I am a proud New Zealander like our Governor General, Prime Minister and members of the New Zealand Rugby Union. I would not dream of anything other than an All Black triumph in the final match in October at the same venue.
There were moments of pride during the Opening Ceremony that we were a unique country. The technology, the conch, the drums, the karanga, the hakas, the sails, the Canterbury tee-shirt, the wakas were just a few features that reflected those moments of pride.
As the ceremony progressed, I began to feel that there was something missing.
The penny dropped when the commentator said something about “this country being multicultural” but instantly moved on to another topic.
We (largely politicians and agencies) profess loudly that we are a multicultural country but significantly fell short of the ideal at the inaugural.
In my view, there are two sides to the coin.
Head – the organisers were not able to reach the migrant and refugee communities that make up nearly a fifth of New Zealand’s population.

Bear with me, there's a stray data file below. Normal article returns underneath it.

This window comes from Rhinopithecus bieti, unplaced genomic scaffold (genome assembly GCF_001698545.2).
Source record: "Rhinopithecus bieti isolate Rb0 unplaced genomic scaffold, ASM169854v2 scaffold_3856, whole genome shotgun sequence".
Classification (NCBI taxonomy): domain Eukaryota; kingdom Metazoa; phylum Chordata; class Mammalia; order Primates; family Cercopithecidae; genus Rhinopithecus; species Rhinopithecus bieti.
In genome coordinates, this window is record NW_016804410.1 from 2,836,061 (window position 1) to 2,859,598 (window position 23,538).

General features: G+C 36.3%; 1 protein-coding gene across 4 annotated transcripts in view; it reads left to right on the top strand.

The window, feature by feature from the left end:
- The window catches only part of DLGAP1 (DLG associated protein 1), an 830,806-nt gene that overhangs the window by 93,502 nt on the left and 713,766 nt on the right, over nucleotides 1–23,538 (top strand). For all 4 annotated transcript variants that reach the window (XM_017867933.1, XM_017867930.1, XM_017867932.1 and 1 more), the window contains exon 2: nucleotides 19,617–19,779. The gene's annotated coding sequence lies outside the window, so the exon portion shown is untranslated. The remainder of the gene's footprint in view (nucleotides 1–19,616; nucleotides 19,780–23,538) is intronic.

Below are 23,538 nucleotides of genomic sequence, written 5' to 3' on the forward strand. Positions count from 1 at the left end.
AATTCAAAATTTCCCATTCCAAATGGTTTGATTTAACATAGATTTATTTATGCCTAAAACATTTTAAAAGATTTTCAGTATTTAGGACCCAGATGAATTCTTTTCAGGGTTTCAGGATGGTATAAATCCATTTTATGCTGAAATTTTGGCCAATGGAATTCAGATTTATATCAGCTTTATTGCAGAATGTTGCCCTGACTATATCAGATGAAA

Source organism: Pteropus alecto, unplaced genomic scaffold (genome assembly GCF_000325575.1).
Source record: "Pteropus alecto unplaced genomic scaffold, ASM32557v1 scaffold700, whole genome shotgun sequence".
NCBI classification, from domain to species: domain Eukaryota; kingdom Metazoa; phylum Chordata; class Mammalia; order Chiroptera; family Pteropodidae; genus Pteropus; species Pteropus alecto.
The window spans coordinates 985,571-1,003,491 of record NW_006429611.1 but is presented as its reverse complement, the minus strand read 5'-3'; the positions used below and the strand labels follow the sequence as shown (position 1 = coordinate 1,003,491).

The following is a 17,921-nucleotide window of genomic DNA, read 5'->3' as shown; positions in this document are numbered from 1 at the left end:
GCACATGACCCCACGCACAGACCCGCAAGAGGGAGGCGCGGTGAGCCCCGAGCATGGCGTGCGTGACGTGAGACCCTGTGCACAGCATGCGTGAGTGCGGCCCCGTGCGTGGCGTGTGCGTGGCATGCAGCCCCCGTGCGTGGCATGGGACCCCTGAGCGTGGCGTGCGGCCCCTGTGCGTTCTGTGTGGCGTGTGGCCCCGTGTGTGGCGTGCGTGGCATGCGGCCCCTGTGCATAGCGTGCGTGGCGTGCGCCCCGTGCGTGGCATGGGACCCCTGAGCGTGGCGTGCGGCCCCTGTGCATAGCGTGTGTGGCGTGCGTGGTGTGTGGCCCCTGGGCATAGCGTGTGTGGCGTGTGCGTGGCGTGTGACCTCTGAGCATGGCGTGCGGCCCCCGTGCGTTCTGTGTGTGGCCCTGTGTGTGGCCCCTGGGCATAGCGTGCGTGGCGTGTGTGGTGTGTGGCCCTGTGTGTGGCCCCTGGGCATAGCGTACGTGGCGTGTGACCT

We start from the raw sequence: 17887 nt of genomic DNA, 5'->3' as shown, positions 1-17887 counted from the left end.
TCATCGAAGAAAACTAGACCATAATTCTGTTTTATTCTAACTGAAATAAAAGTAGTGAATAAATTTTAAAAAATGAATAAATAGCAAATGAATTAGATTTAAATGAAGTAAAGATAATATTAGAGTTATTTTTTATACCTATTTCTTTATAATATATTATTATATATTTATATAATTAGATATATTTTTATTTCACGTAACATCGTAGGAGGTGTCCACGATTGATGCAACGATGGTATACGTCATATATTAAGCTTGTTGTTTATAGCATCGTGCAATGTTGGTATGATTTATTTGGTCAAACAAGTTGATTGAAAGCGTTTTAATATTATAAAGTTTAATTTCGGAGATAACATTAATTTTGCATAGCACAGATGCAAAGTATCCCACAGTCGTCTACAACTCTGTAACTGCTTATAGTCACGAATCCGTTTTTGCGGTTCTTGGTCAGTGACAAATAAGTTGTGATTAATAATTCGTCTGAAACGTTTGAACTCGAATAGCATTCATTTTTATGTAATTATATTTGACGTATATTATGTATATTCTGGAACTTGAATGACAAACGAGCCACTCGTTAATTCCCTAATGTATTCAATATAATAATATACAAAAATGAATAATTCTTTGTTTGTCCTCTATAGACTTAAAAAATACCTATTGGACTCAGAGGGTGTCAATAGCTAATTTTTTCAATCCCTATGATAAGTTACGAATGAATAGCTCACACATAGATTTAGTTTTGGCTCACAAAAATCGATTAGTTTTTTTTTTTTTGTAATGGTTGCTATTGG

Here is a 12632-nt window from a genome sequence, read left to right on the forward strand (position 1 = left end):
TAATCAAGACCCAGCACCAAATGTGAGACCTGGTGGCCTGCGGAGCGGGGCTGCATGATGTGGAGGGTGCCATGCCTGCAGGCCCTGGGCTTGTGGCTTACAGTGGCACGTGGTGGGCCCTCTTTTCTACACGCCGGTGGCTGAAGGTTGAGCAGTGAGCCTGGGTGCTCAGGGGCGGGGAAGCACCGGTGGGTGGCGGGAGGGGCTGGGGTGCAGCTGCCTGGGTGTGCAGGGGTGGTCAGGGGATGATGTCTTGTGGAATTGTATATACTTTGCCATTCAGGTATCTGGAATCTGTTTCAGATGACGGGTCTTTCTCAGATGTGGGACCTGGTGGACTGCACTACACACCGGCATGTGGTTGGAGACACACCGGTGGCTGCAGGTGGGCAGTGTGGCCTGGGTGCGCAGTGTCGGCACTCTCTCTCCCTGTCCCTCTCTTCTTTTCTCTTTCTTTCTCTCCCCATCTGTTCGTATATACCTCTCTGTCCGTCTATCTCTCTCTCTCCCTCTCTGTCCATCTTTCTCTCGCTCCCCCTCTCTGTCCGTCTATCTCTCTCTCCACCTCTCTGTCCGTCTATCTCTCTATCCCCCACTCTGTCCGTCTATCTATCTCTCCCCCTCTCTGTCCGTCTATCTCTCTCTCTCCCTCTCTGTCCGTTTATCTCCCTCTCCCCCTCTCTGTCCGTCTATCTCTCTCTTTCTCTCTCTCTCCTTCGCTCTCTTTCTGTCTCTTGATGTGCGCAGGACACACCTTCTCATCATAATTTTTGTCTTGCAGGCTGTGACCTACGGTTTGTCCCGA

Tail- these migrant and refugee communities have not been resourced and inducted adequately into engaging strongly with the organisers.
I missed the African Drums, the Chinese Lion Dance, the Indian Bhangra and the South American Champeta, to mention a few. If one needs to be biased to the male dominated sport that Rugby is, then it is still reasonable to think that these ethnic items are equally masculine and may have suited the convenience of the organisers if they had chosen to look closer into the real New Zealand.
Tangata Whenua welcome these cultures through the Treaty of Waitangi.
In all instances, these emerging communities continue to respect Tangata Whenua as the first people of this country.
It is sad that Rugby as a sport still remains entrenched in colonial values with its inability to open up and reach out to the new generation of New Zealanders who are not necessarily from countries that used to be our traditional sources of immigrants.
Continuing to promote New Zealand as a multicultural society without a real cultural infrastructure is tokenism.
This infrastructure cannot simply be built simply on goodwill.
It requires visibility and proper framework for inclusion at all levels.
With diversity comes innovation and let us practice it as a nation.
For a start, it would not be unreasonable to ask that our multiculturalism be exhibited in the Closing Ceremony of the Rugby World Cup.
Pancha Narayanan is an advocate of multiculturalism. He is the Past President of the Wellington based New Zealand Federation of Multicultural Councils and a Member of the Community Sector Taskforce.